War on Archeology


1. Digging under fire

2. Dig Iraq?

3. Archeology - political tool

4. Rocket museum


The Nazis pioneered rocketry -- and the political perversion of archeology.

















Black and white image of V2 rocket launch.
On October 3, 1942 the first V2 was launched from Peenemunde. Breaking the sound barrier, it reached an altitude of 60 miles. It was the first launch of a ballistic missile and the first rocket to reach the fringes of space. NASA.







Wernher von Braun holding a model of the V-2 rocket in the early 1950's. After helping the Nazis blast London, von Braun moved to the U.S. space project. NASA.


The archeology of rocketry
Hitler stands in car saluting troops.  Himmler stands in front of car.
Hitler salutes SS troops on parade in Nuremberg while SS leader Heinrich Himmler watches. Himmler was in charge of finding "archeological evidence" for the Aryan "race."

In the 1930s, German rocket scientists used to shoot off their wares near Berlin. But the rockets made a racket, and had this habit of falling onto local villages. After Adolf Hitler's Nazi party won the 1933 election, his desire to use rockets as weapons necessitated a more secluded test site. In 1936, operations were moved to the remote village of Peenemunde on the Baltic Sea.

There, the Germans built an extensive network of factories, labs, test sites and a giant plant to generate electricity and liquid oxygen for fuel. Nazis being Nazis, they later built concentration camps for the slave laborers who would assemble the fearsome new weapons.

A bunker entrance, big enough to drive a truck through, with a rocket  trolley and some round objects seen outside.
The entrance to a V2 factory at Dora. Also called Mittelbau, about 40,000 slave laborers worked on V2s at this offshoot of the Buchenwald camp. Dora was built after the British air force destroyed Peenemunde. Courtesy Edward Victor.

Peenemunde developed two unmanned weapons, both used to attack Britain as punishment. ("V" stands for "Vergeltungswaffe," or "vengeance weapon," and their use started long after Germany had any chance of winning the war.)

The V1 was a sub-sonic, jet-powered missile dubbed the "buzz bomb." The V2 was the first ballistic missile, first launched on Oct. 3, 1942. By war's end, Germany produced 662 V2 rockets; most were fired at Britain and Belgium.

Vengeance in the air
In 1990, 54 years after it was founded, Peenemunde has become a "military theme park." That's the description of journalist Shareen Brysac, who described the site in Archaeology magazine (see "Reliving the Nightmare..." in the bibliography).

With more than nine square miles of ruins - including craters from the August, 1943, raid by Britain's Royal Air Force - the site has fuel tanks, wrecked launch stands, and ominous warnings about live munitions. Peenemunde draws 2,000 visitors a day.

Although the Soviets wrecked the place after taking control in 1945, little has been restored. Most excavation occurred during the Soviet occupation of East Germany. The Soviets and their communist lackeys, Brysac says, "wanted to prove that people in the West German government were war criminals." There certainly were links: One director of the operation, Heinrich Luebke, was later president of the Federal Republic of Germany, as West Germany was known before reunification.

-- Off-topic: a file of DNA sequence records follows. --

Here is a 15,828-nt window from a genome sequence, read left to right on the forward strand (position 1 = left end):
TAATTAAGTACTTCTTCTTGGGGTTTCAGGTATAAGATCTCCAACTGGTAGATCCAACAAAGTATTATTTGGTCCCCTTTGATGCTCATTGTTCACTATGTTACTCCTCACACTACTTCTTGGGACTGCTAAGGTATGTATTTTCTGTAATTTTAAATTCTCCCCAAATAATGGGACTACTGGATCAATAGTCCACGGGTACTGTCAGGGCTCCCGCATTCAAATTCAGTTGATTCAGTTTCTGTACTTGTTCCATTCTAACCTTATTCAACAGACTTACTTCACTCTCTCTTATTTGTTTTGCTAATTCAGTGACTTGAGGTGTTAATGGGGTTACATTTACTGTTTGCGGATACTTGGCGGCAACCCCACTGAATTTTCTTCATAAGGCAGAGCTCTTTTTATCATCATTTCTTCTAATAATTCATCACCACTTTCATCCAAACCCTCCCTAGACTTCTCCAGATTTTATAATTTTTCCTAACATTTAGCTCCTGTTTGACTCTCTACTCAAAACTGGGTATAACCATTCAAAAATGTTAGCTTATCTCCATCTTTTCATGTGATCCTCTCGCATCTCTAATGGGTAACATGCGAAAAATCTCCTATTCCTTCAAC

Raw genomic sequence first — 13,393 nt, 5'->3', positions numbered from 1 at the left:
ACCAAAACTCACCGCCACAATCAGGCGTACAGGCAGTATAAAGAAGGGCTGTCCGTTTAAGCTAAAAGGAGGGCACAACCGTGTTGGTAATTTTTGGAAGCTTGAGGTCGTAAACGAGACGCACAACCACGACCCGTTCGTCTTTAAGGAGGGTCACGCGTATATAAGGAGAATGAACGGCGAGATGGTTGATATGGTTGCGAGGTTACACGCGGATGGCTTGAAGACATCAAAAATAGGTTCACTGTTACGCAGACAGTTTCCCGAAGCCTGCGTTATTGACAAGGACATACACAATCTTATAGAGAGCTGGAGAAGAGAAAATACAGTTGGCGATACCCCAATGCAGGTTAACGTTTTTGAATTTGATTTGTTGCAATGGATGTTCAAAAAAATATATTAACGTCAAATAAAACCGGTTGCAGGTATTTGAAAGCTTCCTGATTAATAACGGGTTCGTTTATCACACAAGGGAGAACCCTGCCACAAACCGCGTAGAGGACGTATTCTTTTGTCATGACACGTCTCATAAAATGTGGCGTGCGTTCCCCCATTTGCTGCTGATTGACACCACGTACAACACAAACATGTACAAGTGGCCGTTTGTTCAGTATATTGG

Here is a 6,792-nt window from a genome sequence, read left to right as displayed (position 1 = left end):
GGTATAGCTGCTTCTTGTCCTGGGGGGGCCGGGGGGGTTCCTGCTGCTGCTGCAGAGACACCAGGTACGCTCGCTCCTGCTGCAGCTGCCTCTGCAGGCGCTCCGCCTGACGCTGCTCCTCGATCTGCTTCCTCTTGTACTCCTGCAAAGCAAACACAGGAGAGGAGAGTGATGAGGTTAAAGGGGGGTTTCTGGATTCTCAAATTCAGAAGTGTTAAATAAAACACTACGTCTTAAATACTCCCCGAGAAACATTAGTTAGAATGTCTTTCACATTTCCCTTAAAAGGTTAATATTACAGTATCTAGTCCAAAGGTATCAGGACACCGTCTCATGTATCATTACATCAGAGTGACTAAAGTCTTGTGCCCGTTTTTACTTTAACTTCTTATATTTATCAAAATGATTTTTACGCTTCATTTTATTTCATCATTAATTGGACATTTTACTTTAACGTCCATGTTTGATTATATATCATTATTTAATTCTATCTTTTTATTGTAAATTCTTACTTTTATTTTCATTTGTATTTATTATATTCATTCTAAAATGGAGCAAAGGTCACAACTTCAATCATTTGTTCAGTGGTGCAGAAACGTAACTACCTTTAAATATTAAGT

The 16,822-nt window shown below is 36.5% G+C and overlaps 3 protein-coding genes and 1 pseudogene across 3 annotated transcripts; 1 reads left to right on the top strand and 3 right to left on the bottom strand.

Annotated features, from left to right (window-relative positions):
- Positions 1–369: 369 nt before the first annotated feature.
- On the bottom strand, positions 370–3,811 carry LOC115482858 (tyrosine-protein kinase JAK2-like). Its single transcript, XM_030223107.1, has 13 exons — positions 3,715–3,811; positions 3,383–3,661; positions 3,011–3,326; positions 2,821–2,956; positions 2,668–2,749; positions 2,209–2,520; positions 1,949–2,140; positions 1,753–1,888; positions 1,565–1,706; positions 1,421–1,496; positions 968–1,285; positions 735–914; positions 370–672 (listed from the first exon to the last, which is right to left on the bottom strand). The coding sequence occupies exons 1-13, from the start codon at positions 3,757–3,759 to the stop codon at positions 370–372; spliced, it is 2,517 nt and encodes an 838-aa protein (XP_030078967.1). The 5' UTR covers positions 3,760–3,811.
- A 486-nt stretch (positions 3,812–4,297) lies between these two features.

Divided mission
The museum itself lives a hybrid life - part memorial to the science of rocketry - part memorial to the horrible tasks of Peenemunde. "Peenemunde is a political site," says Brysac. When it opened just after German reunification, it was designed to be a space museum, and was called "Peenemunde, the birthplace of space travel." The place was, she says, "a paean to Wernher von Braun and the start of the space age. It was a total whitewash."

Man in suit holding model rocket. von Braun was the German rocketeer who, after serving Nazi aggression, became a luminary of the U.S. rocket and space programs.

Although movies shown at the museum in the mid-1990s described a quest to reach the moon, Brysac says, "They were launching rockets and bombs at England, they were going to launch them at New York. Hitler was not interested in going to the moon."

Slave-built rockets
There was also the little embarrassment of slave labor. German records show that 32,475 slave laborers worked at the two concentration camps whose remains remain visible at Peenemunde.

The outcry over the bogus portrayal sparked major revisions of the displays, she says, which now show what happened when a V2 struck London. And while the original museum ignored slave labor, Brysac says a movie now being screened upstairs includes interviews with former slaves.

But you'd better know German: the movie lacks subtitles.

Now that the museum hews closer to reality, it seems a helpful reminder. "The Germans have this thing about Gedenkstaette [a memorial usually located at the site of a tragedy]," Brysac says. "When the Jewish museum went up in Berlin, there was a big outcry... Many Germans felt that putting objects in a museum was not a good answer, they felt you should see the places where these horrible things occurred. At [the death camps at] Dachau or Buchenwald, you can see the actual places.... If you've been to Buchenwald, you will never forget it."

Still convinced archeology isn't political? Then check the bibliography.



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